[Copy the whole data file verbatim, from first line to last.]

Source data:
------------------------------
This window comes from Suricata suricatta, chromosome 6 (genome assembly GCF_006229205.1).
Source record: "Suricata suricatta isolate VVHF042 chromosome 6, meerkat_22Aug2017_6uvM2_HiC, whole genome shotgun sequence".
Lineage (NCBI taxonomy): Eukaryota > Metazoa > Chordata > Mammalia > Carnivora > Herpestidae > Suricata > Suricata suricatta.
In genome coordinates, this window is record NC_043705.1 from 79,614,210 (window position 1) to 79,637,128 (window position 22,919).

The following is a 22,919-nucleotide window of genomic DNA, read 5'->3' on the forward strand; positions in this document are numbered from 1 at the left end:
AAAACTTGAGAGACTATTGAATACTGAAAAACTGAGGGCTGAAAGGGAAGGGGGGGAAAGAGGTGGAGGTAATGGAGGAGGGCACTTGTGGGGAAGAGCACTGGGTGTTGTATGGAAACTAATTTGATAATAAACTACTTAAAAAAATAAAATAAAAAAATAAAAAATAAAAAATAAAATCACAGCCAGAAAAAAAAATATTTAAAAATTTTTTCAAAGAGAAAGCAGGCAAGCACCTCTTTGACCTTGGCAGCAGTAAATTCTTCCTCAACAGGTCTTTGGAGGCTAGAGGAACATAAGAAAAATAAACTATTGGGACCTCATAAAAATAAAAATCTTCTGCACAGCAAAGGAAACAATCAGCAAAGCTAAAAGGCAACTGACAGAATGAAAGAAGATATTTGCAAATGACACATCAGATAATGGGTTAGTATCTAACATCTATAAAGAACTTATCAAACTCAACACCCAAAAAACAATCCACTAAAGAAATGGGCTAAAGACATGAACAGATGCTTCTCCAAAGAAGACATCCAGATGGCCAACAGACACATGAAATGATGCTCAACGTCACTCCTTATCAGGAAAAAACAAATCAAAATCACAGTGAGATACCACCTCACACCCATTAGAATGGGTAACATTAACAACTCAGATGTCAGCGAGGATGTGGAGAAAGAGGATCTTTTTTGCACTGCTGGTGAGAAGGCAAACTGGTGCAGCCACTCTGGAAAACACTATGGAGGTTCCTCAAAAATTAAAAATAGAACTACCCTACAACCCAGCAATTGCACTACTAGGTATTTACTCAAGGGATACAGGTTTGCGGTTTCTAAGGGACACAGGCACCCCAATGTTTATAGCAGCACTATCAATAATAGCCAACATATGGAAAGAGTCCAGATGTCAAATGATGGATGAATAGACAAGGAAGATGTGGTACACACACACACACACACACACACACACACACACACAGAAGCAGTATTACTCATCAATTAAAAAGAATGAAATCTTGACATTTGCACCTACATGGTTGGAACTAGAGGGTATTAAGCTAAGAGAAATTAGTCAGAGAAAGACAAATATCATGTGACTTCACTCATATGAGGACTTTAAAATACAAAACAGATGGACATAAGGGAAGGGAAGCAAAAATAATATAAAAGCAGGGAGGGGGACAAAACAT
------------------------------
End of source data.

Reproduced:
This window comes from Suricata suricatta, chromosome 6 (genome assembly GCF_006229205.1).
Source record: "Suricata suricatta isolate VVHF042 chromosome 6, meerkat_22Aug2017_6uvM2_HiC, whole genome shotgun sequence".
Lineage (NCBI taxonomy): Eukaryota > Metazoa > Chordata > Mammalia > Carnivora > Herpestidae > Suricata > Suricata suricatta.
In genome coordinates, this window is record NC_043705.1 from 79,614,210 (window position 1) to 79,637,128 (window position 22,919).

The following is a 22,919-nucleotide window of genomic DNA, read 5'->3' on the forward strand; positions in this document are numbered from 1 at the left end:
AAAACTTGAGAGACTATTGAATACTGAAAAACTGAGGGCTGAAAGGGAAGGGGGGGAAAGAGGTGGAGGTAATGGAGGAGGGCACTTGTGGGGAAGAGCACTGGGTGTTGTATGGAAACTAATTTGATAATAAACTACTTAAAAAAATAAAATAAAAAAATAAAAAATAAAAAATAAAATCACAGCCAGAAAAAAAAATATTTAAAAATTTTTTCAAAGAGAAAGCAGGCAAGCACCTCTTTGACCTTGGCAGCAGTAAATTCTTCCTCAACAGGTCTTTGGAGGCTAGAGGAACATAAGAAAAATAAACTATTGGGACCTCATAAAAATAAAAATCTTCTGCACAGCAAAGGAAACAATCAGCAAAGCTAAAAGGCAACTGACAGAATGAAAGAAGATATTTGCAAATGACACATCAGATAATGGGTTAGTATCTAACATCTATAAAGAACTTATCAAACTCAACACCCAAAAAACAATCCACTAAAGAAATGGGCTAAAGACATGAACAGATGCTTCTCCAAAGAAGACATCCAGATGGCCAACAGACACATGAAATGATGCTCAACGTCACTCCTTATCAGGAAAAAACAAATCAAAATCACAGTGAGATACCACCTCACACCCATTAGAATGGGTAACATTAACAACTCAGATGTCAGCGAGGATGTGGAGAAAGAGGATCTTTTTTGCACTGCTGGTGAGAAGGCAAACTGGTGCAGCCACTCTGGAAAACACTATGGAGGTTCCTCAAAAATTAAAAATAGAACTACCCTACAACCCAGCAATTGCACTACTAGGTATTTACTCAAGGGATACAGGTTTGCGGTTTCTAAGGGACACAGGCACCCCAATGTTTATAGCAGCACTATCAATAATAGCCAACATATGGAAAGAGTCCAGATGTCAAATGATGGATGAATAGACAAGGAAGATGTGGTACACACACACACACACACACACACACACACACACACAGAAGCAGTATTACTCATCAATTAAAAAGAATGAAATCTTGACATTTGCACCTACATGGTTGGAACTAGAGGGTATTAAGCTAAGAGAAATTAGTCAGAGAAAGACAAATATCATGTGACTTCACTCATATGAGGACTTTAAAATACAAAACAGATGGACATAAGGGAAGGGAAGCAAAAATAATATAAAAGCAGGGAGGGGGACAAAACAT